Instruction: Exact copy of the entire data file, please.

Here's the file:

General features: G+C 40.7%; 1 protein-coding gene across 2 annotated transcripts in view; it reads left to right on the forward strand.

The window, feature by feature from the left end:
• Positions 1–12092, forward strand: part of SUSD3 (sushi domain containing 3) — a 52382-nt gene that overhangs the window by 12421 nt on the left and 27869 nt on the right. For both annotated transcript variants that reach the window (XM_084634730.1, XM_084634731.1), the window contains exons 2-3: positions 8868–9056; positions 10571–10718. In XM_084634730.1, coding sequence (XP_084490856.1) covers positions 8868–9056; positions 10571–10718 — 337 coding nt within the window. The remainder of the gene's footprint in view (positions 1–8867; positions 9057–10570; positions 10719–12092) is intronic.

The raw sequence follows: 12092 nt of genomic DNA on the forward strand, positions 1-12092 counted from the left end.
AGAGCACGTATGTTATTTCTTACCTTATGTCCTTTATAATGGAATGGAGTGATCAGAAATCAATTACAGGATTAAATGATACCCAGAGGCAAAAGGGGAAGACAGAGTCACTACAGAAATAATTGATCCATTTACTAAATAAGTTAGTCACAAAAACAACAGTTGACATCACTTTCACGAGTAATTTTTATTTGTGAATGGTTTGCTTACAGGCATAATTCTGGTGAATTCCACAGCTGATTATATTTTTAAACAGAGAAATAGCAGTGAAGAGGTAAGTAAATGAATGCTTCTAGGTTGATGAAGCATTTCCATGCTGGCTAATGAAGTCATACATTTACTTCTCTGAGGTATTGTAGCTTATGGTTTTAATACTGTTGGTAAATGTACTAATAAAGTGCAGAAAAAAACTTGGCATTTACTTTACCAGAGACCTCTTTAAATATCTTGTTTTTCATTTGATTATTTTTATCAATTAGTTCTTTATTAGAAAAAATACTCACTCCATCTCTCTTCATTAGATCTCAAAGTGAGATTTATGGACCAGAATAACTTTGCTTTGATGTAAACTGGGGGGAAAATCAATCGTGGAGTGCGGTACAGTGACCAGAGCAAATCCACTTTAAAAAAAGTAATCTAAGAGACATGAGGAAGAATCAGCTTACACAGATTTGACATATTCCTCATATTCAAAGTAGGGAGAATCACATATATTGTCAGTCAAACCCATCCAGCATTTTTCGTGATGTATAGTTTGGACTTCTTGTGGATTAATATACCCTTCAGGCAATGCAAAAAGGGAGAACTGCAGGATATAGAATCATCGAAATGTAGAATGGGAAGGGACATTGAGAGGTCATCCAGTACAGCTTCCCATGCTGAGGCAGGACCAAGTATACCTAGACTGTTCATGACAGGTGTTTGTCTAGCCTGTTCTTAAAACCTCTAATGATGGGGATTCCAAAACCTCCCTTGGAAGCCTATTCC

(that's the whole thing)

General features: G+C 40.7%; 1 protein-coding gene across 2 annotated transcripts in view; it reads left to right on the forward strand.

The window, feature by feature from the left end:
• Positions 1–12092, forward strand: part of SUSD3 (sushi domain containing 3) — a 52382-nt gene that overhangs the window by 12421 nt on the left and 27869 nt on the right. For both annotated transcript variants that reach the window (XM_084634730.1, XM_084634731.1), the window contains exons 2-3: positions 8868–9056; positions 10571–10718. In XM_084634730.1, coding sequence (XP_084490856.1) covers positions 8868–9056; positions 10571–10718 — 337 coding nt within the window. The remainder of the gene's footprint in view (positions 1–8867; positions 9057–10570; positions 10719–12092) is intronic.

The raw sequence follows: 12092 nt of genomic DNA on the forward strand, positions 1-12092 counted from the left end.
AGAGCACGTATGTTATTTCTTACCTTATGTCCTTTATAATGGAATGGAGTGATCAGAAATCAATTACAGGATTAAATGATACCCAGAGGCAAAAGGGGAAGACAGAGTCACTACAGAAATAATTGATCCATTTACTAAATAAGTTAGTCACAAAAACAACAGTTGACATCACTTTCACGAGTAATTTTTATTTGTGAATGGTTTGCTTACAGGCATAATTCTGGTGAATTCCACAGCTGATTATATTTTTAAACAGAGAAATAGCAGTGAAGAGGTAAGTAAATGAATGCTTCTAGGTTGATGAAGCATTTCCATGCTGGCTAATGAAGTCATACATTTACTTCTCTGAGGTATTGTAGCTTATGGTTTTAATACTGTTGGTAAATGTACTAATAAAGTGCAGAAAAAAACTTGGCATTTACTTTACCAGAGACCTCTTTAAATATCTTGTTTTTCATTTGATTATTTTTATCAATTAGTTCTTTATTAGAAAAAATACTCACTCCATCTCTCTTCATTAGATCTCAAAGTGAGATTTATGGACCAGAATAACTTTGCTTTGATGTAAACTGGGGGGAAAATCAATCGTGGAGTGCGGTACAGTGACCAGAGCAAATCCACTTTAAAAAAAGTAATCTAAGAGACATGAGGAAGAATCAGCTTACACAGATTTGACATATTCCTCATATTCAAAGTAGGGAGAATCACATATATTGTCAGTCAAACCCATCCAGCATTTTTCGTGATGTATAGTTTGGACTTCTTGTGGATTAATATACCCTTCAGGCAATGCAAAAAGGGAGAACTGCAGGATATAGAATCATCGAAATGTAGAATGGGAAGGGACATTGAGAGGTCATCCAGTACAGCTTCCCATGCTGAGGCAGGACCAAGTATACCTAGACTGTTCATGACAGGTGTTTGTCTAGCCTGTTCTTAAAACCTCTAATGATGGGGATTCCAAAACCTCCCTTGGAAGCCTATTCC